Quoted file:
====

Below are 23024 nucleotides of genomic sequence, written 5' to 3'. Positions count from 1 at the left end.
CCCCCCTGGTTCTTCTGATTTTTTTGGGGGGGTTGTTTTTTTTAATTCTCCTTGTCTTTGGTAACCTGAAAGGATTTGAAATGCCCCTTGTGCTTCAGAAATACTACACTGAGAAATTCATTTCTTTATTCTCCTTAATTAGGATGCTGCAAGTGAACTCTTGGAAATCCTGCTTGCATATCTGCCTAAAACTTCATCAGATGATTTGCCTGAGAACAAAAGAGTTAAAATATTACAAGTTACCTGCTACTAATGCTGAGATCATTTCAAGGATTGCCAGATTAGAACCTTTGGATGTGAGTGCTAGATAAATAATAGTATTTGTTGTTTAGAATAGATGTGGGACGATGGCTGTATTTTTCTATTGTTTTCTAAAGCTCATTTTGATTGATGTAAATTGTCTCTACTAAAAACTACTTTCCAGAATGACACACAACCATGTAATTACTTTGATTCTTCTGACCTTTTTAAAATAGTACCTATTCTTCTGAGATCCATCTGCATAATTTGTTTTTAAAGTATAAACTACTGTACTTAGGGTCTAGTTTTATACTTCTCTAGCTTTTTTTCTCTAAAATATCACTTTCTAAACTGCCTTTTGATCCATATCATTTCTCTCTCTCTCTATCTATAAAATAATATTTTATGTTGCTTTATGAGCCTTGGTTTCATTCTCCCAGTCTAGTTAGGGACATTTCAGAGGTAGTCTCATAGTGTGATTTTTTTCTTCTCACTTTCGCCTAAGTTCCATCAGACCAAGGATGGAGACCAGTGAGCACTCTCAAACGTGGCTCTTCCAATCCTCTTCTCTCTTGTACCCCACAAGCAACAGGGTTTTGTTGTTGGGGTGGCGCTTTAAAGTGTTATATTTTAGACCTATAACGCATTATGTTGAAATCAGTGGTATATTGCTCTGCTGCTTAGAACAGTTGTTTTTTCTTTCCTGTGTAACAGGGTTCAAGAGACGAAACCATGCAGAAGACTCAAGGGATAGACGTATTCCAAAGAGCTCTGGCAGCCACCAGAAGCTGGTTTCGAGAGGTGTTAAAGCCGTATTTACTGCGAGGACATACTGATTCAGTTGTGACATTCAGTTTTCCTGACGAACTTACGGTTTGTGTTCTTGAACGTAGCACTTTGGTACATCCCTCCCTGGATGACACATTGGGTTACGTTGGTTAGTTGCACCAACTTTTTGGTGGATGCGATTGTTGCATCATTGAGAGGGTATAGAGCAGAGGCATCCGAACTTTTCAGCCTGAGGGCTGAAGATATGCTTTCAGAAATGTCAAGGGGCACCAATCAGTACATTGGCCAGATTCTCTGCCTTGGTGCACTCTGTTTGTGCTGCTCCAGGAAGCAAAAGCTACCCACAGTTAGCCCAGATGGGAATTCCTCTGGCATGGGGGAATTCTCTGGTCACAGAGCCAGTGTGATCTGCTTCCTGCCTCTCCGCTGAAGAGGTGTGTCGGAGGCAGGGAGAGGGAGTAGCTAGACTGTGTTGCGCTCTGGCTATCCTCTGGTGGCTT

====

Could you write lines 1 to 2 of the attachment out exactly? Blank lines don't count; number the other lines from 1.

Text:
Below are 23024 nucleotides of genomic sequence, written 5' to 3'. Positions count from 1 at the left end.
CCCCCCTGGTTCTTCTGATTTTTTTGGGGGGGTTGTTTTTTTTAATTCTCCTTGTCTTTGGTAACCTGAAAGGATTTGAAATGCCCCTTGTGCTTCAGAAATACTACACTGAGAAATTCATTTCTTTATTCTCCTTAATTAGGATGCTGCAAGTGAACTCTTGGAAATCCTGCTTGCATATCTGCCTAAAACTTCATCAGATGATTTGCCTGAGAACAAAAGAGTTAAAATATTACAAGTTACCTGCTACTAATGCTGAGATCATTTCAAGGATTGCCAGATTAGAACCTTTGGATGTGAGTGCTAGATAAATAATAGTATTTGTTGTTTAGAATAGATGTGGGACGATGGCTGTATTTTTCTATTGTTTTCTAAAGCTCATTTTGATTGATGTAAATTGTCTCTACTAAAAACTACTTTCCAGAATGACACACAACCATGTAATTACTTTGATTCTTCTGACCTTTTTAAAATAGTACCTATTCTTCTGAGATCCATCTGCATAATTTGTTTTTAAAGTATAAACTACTGTACTTAGGGTCTAGTTTTATACTTCTCTAGCTTTTTTTCTCTAAAATATCACTTTCTAAACTGCCTTTTGATCCATATCATTTCTCTCTCTCTCTATCTATAAAATAATATTTTATGTTGCTTTATGAGCCTTGGTTTCATTCTCCCAGTCTAGTTAGGGACATTTCAGAGGTAGTCTCATAGTGTGATTTTTTTCTTCTCACTTTCGCCTAAGTTCCATCAGACCAAGGATGGAGACCAGTGAGCACTCTCAAACGTGGCTCTTCCAATCCTCTTCTCTCTTGTACCCCACAAGCAACAGGGTTTTGTTGTTGGGGTGGCGCTTTAAAGTGTTATATTTTAGACCTATAACGCATTATGTTGAAATCAGTGGTATATTGCTCTGCTGCTTAGAACAGTTGTTTTTTCTTTCCTGTGTAACAGGGTTCAAGAGACGAAACCATGCAGAAGACTCAAGGGATAGACGTATTCCAAAGAGCTCTGGCAGCCACCAGAAGCTGGTTTCGAGAGGTGTTAAAGCCGTATTTACTGCGAGGACATACTGATTCAGTTGTGACATTCAGTTTTCCTGACGAACTTACGGTTTGTGTTCTTGAACGTAGCACTTTGGTACATCCCTCCCTGGATGACACATTGGGTTACGTTGGTTAGTTGCACCAACTTTTTGGTGGATGCGATTGTTGCATCATTGAGAGGGTATAGAGCAGAGGCATCCGAACTTTTCAGCCTGAGGGCTGAAGATATGCTTTCAGAAATGTCAAGGGGCACCAATCAGTACATTGGCCAGATTCTCTGCCTTGGTGCACTCTGTTTGTGCTGCTCCAGGAAGCAAAAGCTACCCACAGTTAGCCCAGATGGGAATTCCTCTGGCATGGGGGAATTCTCTGGTCACAGAGCCAGTGTGATCTGCTTCCTGCCTCTCCGCTGAAGAGGTGTGTCGGAGGCAGGGAGAGGGAGTAGCTAGACTGTGTTGCGCTCTGGCTATCCTCTGGTGGCTT